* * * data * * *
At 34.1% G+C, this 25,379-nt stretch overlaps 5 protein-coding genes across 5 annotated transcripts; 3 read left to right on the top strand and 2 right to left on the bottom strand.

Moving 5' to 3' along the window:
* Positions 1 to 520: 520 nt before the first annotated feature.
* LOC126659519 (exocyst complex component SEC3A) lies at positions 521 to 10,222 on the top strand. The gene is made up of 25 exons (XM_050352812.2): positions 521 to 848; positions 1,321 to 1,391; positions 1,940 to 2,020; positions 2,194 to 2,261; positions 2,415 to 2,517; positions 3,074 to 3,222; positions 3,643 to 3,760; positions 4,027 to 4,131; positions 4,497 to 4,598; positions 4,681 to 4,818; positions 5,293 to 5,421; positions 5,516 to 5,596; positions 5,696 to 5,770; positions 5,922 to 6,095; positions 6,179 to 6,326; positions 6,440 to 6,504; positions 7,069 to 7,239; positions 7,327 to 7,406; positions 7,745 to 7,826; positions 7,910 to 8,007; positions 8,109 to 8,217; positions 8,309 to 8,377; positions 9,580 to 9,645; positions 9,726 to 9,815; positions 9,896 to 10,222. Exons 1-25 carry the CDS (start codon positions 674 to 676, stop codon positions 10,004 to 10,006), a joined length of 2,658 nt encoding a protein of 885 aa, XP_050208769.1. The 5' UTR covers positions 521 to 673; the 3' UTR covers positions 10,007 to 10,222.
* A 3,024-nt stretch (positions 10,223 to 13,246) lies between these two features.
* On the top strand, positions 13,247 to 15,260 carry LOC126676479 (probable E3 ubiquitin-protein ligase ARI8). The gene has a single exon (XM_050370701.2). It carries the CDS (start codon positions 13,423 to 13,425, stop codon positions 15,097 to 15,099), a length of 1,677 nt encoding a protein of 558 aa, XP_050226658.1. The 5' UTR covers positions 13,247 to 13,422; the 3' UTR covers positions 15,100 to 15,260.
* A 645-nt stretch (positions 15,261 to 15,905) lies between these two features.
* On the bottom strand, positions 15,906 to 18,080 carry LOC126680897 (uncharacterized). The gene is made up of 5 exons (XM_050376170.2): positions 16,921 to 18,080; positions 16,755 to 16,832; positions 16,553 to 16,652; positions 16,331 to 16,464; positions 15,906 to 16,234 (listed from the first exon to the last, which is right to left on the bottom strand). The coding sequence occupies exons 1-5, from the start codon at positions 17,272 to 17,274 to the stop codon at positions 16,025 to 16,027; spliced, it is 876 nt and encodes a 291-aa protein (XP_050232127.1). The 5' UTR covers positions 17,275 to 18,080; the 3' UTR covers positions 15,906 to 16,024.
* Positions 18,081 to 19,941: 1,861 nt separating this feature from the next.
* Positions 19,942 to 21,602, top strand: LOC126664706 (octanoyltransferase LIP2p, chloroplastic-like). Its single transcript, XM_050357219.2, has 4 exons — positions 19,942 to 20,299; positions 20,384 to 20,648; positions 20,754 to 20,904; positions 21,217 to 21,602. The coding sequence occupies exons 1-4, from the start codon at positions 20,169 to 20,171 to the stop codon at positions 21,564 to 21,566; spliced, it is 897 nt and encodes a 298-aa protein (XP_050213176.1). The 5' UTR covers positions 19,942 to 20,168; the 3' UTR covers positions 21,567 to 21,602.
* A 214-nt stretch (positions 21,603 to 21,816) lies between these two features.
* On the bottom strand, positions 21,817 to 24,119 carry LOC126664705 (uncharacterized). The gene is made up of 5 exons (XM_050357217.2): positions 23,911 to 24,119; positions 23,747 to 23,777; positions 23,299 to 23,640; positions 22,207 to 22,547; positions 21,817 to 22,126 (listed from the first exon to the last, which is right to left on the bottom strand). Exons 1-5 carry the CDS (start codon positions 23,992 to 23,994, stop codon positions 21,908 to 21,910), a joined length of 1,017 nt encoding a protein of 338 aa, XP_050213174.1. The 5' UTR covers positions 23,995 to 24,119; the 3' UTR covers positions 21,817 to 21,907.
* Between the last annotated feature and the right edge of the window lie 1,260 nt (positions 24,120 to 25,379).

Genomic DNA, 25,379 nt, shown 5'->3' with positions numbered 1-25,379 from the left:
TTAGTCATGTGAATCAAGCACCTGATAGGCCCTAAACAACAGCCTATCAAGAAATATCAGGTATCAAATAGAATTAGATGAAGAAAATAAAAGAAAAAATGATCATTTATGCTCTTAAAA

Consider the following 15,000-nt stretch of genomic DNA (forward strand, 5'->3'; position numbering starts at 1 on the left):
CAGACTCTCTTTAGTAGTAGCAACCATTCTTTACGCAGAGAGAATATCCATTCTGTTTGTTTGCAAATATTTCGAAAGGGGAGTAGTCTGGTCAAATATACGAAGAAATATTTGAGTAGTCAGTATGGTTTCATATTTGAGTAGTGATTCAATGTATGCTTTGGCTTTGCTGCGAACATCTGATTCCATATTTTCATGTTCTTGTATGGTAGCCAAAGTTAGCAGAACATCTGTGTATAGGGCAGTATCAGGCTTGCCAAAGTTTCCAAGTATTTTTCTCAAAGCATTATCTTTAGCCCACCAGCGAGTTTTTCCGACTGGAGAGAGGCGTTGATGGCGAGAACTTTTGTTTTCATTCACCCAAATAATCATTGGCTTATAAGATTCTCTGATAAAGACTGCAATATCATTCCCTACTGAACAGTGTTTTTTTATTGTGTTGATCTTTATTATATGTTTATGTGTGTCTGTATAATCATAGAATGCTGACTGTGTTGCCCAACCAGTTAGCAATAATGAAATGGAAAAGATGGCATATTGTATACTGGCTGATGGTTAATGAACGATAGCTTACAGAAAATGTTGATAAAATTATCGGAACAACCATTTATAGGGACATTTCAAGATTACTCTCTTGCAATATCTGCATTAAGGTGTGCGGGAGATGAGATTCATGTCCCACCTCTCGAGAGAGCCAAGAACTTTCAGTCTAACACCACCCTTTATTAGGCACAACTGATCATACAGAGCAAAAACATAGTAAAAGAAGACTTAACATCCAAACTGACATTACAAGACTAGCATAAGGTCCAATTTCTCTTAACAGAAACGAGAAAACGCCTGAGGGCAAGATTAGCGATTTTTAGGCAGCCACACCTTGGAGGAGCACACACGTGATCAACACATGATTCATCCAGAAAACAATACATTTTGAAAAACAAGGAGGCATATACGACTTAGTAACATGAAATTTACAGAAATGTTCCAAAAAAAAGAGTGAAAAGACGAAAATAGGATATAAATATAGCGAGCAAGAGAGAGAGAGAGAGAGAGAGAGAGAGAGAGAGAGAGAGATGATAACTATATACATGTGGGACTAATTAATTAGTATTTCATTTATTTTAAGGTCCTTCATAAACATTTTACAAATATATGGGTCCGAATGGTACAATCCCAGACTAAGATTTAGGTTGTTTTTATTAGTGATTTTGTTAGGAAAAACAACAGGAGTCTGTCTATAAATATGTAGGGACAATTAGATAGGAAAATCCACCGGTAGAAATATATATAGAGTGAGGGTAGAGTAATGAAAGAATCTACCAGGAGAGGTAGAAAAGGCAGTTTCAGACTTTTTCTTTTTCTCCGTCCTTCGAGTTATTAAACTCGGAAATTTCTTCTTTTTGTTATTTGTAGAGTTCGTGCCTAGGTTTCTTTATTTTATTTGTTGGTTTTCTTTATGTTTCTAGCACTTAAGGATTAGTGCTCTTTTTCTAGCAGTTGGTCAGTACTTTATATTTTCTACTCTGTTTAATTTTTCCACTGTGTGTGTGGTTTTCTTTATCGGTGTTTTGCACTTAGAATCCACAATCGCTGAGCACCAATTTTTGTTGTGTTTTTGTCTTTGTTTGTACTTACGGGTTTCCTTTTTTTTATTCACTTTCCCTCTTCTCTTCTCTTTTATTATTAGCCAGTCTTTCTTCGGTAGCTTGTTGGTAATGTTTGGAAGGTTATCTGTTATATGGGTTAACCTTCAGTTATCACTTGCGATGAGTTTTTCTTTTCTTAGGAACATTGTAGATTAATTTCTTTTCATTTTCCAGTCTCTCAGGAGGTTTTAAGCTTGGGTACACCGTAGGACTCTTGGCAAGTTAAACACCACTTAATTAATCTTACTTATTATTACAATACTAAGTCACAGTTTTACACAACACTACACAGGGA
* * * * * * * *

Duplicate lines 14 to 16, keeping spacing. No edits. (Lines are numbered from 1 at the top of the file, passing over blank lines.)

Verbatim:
Genomic DNA, 25,379 nt, shown 5'->3' with positions numbered 1-25,379 from the left:
TTAGTCATGTGAATCAAGCACCTGATAGGCCCTAAACAACAGCCTATCAAGAAATATCAGGTATCAAATAGAATTAGATGAAGAAAATAAAAGAAAAAATGATCATTTATGCTCTTAAAA

Consider the following 15,000-nt stretch of genomic DNA (forward strand, 5'->3'; position numbering starts at 1 on the left):